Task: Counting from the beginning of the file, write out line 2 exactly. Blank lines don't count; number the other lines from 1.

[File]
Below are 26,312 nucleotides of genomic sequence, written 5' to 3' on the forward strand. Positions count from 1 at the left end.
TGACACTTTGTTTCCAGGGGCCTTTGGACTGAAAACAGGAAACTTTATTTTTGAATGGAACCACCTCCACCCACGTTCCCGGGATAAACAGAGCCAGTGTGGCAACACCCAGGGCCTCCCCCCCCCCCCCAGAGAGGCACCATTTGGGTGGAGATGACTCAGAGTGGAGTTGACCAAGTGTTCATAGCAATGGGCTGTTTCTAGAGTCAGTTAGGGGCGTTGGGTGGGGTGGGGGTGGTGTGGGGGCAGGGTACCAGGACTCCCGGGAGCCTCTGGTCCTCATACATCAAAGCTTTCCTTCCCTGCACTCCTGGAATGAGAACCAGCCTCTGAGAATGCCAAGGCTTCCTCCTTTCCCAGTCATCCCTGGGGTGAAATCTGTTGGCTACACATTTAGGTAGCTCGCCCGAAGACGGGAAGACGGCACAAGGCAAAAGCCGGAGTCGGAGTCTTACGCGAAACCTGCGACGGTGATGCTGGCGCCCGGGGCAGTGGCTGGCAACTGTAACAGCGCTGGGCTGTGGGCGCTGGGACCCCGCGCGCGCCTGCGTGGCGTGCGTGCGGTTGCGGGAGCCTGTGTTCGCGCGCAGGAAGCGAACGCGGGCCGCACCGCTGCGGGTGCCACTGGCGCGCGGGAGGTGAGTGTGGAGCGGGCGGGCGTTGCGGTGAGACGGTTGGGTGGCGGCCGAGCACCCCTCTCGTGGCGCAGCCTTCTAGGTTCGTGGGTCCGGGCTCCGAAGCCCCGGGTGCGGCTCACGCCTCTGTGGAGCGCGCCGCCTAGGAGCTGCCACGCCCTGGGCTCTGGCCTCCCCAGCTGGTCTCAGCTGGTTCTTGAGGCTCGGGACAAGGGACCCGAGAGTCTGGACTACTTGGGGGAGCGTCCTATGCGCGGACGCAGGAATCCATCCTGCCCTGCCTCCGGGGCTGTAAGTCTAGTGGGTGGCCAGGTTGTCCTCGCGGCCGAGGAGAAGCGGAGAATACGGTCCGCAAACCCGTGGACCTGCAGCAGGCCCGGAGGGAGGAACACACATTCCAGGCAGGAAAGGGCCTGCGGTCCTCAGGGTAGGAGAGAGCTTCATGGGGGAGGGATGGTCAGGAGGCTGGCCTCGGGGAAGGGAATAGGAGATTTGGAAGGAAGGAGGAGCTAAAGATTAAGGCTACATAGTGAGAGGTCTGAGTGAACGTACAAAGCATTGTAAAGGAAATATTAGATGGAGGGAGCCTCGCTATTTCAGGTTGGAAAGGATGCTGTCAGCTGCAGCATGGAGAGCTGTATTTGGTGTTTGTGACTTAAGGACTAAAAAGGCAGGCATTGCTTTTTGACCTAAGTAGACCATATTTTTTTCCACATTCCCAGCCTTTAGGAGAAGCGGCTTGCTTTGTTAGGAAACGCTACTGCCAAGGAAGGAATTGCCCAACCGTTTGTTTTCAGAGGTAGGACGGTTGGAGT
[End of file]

TGACACTTTGTTTCCAGGGGCCTTTGGACTGAAAACAGGAAACTTTATTTTTGAATGGAACCACCTCCACCCACGTTCCCGGGATAAACAGAGCCAGTGTGGCAACACCCAGGGCCTCCCCCCCCCCCCCAGAGAGGCACCATTTGGGTGGAGATGACTCAGAGTGGAGTTGACCAAGTGTTCATAGCAATGGGCTGTTTCTAGAGTCAGTTAGGGGCGTTGGGTGGGGTGGGGGTGGTGTGGGGGCAGGGTACCAGGACTCCCGGGAGCCTCTGGTCCTCATACATCAAAGCTTTCCTTCCCTGCACTCCTGGAATGAGAACCAGCCTCTGAGAATGCCAAGGCTTCCTCCTTTCCCAGTCATCCCTGGGGTGAAATCTGTTGGCTACACATTTAGGTAGCTCGCCCGAAGACGGGAAGACGGCACAAGGCAAAAGCCGGAGTCGGAGTCTTACGCGAAACCTGCGACGGTGATGCTGGCGCCCGGGGCAGTGGCTGGCAACTGTAACAGCGCTGGGCTGTGGGCGCTGGGACCCCGCGCGCGCCTGCGTGGCGTGCGTGCGGTTGCGGGAGCCTGTGTTCGCGCGCAGGAAGCGAACGCGGGCCGCACCGCTGCGGGTGCCACTGGCGCGCGGGAGGTGAGTGTGGAGCGGGCGGGCGTTGCGGTGAGACGGTTGGGTGGCGGCCGAGCACCCCTCTCGTGGCGCAGCCTTCTAGGTTCGTGGGTCCGGGCTCCGAAGCCCCGGGTGCGGCTCACGCCTCTGTGGAGCGCGCCGCCTAGGAGCTGCCACGCCCTGGGCTCTGGCCTCCCCAGCTGGTCTCAGCTGGTTCTTGAGGCTCGGGACAAGGGACCCGAGAGTCTGGACTACTTGGGGGAGCGTCCTATGCGCGGACGCAGGAATCCATCCTGCCCTGCCTCCGGGGCTGTAAGTCTAGTGGGTGGCCAGGTTGTCCTCGCGGCCGAGGAGAAGCGGAGAATACGGTCCGCAAACCCGTGGACCTGCAGCAGGCCCGGAGGGAGGAACACACATTCCAGGCAGGAAAGGGCCTGCGGTCCTCAGGGTAGGAGAGAGCTTCATGGGGGAGGGATGGTCAGGAGGCTGGCCTCGGGGAAGGGAATAGGAGATTTGGAAGGAAGGAGGAGCTAAAGATTAAGGCTACATAGTGAGAGGTCTGAGTGAACGTACAAAGCATTGTAAAGGAAATATTAGATGGAGGGAGCCTCGCTATTTCAGGTTGGAAAGGATGCTGTCAGCTGCAGCATGGAGAGCTGTATTTGGTGTTTGTGACTTAAGGACTAAAAAGGCAGGCATTGCTTTTTGACCTAAGTAGACCATATTTTTTTCCACATTCCCAGCCTTTAGGAGAAGCGGCTTGCTTTGTTAGGAAACGCTACTGCCAAGGAAGGAATTGCCCAACCGTTTGTTTTCAGAGGTAGGACGGTTGGAGT